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Multi-Multi MDI

, 24 May 2006 GPL3 21.1K 788 10
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Some boilerplate code for your WTL applications.

Sample screen

Introduction

OK, we agree WTL is the way to go when it comes to modern UI development, especially if you want to keep native, lean, and mean. Don't we? WTL wizard does a nice job providing you with boilerplate code for the type of application you choose, including MDI, which is the focus of this article. Having stated that, there's only one thing that bothers me: the MDI document app you get allows you to work with multiple copies of the same template, that is, you can have only a type of document/form/whatever_window_you_chose (by the way, the MFC counterpart of the wizard offers you quite the same thing), hence getting the same functionality over and over. I mean, is this all too useful? But of course, this framework will allow you to develop Office-like applications.

The matter is, MS Word, MS Excel and the like all have already been developed and, let's face it, average programmers are not likely to develop next-generation replacements for them. In real world, we're most likely to engage in developing apps that deal with specific tasks that eventually will require independent windows/forms, all of them children of the same and only main application frame. At this point, the boilerplate code provided either by the WTL or the MFC MDI wizard will not help too much. VB programmers get this functionality nearly for free, though I won't delve into the details. For C++, specifically using WTL, there are a number of workarounds. In this article, I'll offer a solution which appears to me quite straightforward.

Background

This is the first version, developed using VS 2003 and WTL 7.5 (available from sourceforge.net).

Using the code

The basic idea relies on inheritance, but before we go deeper into it, let's examine the three main classes the WTL MDI wizard uses to build the app:

  • CMainFrame provides the application's main window.
  • CChildFrame does exactly what the name implies: provides the frame for the child windows.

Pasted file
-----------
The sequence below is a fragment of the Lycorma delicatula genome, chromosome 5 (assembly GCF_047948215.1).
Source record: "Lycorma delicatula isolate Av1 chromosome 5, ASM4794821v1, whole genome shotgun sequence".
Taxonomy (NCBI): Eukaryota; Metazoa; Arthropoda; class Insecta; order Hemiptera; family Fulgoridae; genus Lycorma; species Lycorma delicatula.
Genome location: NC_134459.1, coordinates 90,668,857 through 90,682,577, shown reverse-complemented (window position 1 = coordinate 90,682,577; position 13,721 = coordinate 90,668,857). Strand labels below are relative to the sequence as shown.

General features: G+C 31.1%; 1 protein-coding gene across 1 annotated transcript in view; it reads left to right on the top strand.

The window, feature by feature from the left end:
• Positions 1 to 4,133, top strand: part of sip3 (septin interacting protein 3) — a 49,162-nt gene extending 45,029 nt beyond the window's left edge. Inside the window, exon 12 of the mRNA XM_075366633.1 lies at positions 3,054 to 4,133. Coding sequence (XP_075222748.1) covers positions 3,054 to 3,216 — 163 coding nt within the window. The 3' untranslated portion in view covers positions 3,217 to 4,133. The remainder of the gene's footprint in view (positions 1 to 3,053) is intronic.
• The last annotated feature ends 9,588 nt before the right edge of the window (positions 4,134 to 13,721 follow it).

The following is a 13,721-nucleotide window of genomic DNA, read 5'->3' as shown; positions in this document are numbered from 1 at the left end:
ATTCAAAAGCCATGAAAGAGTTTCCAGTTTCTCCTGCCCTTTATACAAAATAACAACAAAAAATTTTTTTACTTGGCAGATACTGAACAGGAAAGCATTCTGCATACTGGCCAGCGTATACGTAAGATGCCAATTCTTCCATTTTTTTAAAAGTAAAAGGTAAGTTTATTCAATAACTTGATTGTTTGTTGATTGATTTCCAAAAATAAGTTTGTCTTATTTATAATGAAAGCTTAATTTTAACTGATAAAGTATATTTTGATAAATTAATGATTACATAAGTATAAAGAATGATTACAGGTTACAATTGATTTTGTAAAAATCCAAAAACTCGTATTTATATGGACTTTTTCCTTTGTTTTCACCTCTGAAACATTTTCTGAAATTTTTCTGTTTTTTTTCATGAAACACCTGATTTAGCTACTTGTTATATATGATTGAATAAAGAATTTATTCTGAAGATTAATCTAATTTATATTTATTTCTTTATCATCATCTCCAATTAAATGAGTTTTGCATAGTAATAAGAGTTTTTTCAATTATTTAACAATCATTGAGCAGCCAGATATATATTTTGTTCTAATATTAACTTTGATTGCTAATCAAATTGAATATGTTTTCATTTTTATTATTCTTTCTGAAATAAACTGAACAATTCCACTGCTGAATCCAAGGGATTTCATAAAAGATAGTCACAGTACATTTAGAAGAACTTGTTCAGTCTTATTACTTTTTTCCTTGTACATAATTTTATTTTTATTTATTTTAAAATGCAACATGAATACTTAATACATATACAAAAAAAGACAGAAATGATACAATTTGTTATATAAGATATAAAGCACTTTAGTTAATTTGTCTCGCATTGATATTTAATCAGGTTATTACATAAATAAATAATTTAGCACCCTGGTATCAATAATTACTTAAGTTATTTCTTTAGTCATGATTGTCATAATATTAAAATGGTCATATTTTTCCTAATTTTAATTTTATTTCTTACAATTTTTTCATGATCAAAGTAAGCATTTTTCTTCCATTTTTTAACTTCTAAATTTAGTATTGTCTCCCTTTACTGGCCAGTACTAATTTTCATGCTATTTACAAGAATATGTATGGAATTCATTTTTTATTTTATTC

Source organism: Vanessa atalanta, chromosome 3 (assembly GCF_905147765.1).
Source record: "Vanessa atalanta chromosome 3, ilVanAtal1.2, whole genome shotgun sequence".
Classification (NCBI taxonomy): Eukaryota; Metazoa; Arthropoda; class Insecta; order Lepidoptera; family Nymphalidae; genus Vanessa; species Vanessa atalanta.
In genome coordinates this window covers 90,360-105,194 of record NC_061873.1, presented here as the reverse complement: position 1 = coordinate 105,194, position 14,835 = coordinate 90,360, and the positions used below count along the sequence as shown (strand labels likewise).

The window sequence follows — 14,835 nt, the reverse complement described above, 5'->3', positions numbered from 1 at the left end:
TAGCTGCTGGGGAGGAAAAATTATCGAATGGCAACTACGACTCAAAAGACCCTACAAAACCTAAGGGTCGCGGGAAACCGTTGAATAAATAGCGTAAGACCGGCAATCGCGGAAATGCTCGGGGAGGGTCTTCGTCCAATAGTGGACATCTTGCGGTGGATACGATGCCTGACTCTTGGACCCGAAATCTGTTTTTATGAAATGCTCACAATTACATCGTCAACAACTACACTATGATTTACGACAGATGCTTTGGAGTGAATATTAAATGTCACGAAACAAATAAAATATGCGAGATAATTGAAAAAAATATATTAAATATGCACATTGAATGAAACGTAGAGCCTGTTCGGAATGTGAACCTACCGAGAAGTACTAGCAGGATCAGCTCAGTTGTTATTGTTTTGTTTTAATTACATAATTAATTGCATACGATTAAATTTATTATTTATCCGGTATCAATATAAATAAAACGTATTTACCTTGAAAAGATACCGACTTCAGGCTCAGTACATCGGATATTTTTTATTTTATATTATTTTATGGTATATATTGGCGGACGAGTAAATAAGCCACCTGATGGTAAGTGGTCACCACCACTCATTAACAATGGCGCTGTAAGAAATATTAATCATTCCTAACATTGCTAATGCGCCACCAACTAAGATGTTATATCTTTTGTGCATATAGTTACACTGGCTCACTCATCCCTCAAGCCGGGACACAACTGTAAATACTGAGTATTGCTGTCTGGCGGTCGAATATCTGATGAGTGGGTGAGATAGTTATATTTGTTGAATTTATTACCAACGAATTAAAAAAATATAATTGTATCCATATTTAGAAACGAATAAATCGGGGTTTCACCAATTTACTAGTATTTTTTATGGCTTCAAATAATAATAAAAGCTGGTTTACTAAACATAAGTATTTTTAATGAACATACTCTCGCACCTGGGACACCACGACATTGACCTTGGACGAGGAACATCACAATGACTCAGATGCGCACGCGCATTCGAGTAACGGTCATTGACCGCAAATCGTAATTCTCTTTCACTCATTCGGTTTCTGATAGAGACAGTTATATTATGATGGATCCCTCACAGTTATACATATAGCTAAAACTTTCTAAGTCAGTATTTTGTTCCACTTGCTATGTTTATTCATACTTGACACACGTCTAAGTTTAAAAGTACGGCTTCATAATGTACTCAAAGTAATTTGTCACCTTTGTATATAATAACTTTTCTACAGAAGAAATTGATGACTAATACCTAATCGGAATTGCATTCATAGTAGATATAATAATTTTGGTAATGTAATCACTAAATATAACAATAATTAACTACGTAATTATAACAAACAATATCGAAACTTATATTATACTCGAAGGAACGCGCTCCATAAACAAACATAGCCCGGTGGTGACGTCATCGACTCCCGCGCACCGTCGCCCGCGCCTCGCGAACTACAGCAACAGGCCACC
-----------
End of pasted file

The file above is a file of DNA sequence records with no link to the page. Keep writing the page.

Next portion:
• CXXXView - CMDI2View, in the accompanying example, is the "meat" of the app. In MFC terms, it would constitute the document and the view. It's the place where your program's actions take place.

The main point is: to have more than one type of document/form/whatever in your app, you just inherit from the view class, like so:

class CMDI2View1 : public CMDI2View

and

class CMDI2View2 : public CMDI2View

And that's it!...Not really; there're a couple of things you must provide to make this functional:

  1. Add code to the inherited views to provide for different functionality.

    In the demo app, I've done so by overriding the OnPaint method, like so, in CMDI2View1:

    LRESULT OnPaint(UINT /*uMsg*/, WPARAM /*wParam*/, 
               LPARAM /*lParam*/, BOOL& /*bHandled*/)
    {
        CPaintDC dc(m_hWnd);
        RECT r;
        GetClientRect(&r);
        dc.SetBkColor(RGB(0,0,192));
        dc.SetBkMode(TRANSPARENT);
        dc.SetTextColor(RGB(255,255,255));
        CBrush brush;
        brush.CreateSolidBrush(RGB(0,0,192));
        dc.SelectBrush(brush);
        dc.Rectangle(0,0,r.right, r.bottom);
        dc.DrawText(_T("Documento tipo Uno"),-1, 
              &r,DT_VCENTER | DT_CENTER | DT_SINGLELINE);
        return 0;
    }

    ...in CMDI2View2:.

    LRESULT OnPaint(UINT /*uMsg*/, WPARAM /*wParam*/, 
            LPARAM /*lParam*/, BOOL& /*bHandled*/)
    {
        CPaintDC dc(m_hWnd);
        RECT r;
        GetClientRect(&r);
        dc.SetBkColor(RGB(192,0,0));
        dc.SetBkMode(TRANSPARENT);
        dc.SetTextColor(RGB(192,192,192));
        CBrush brush;
        brush.CreateSolidBrush(RGB(192,0,0));
        dc.SelectBrush(brush);
        dc.Rectangle(0,0,r.right, r.bottom);
        dc.DrawText(_T("Documento tipo Dos"),-1, 
           &r,DT_VCENTER | DT_CENTER | DT_SINGLELINE);
        return 0;
    }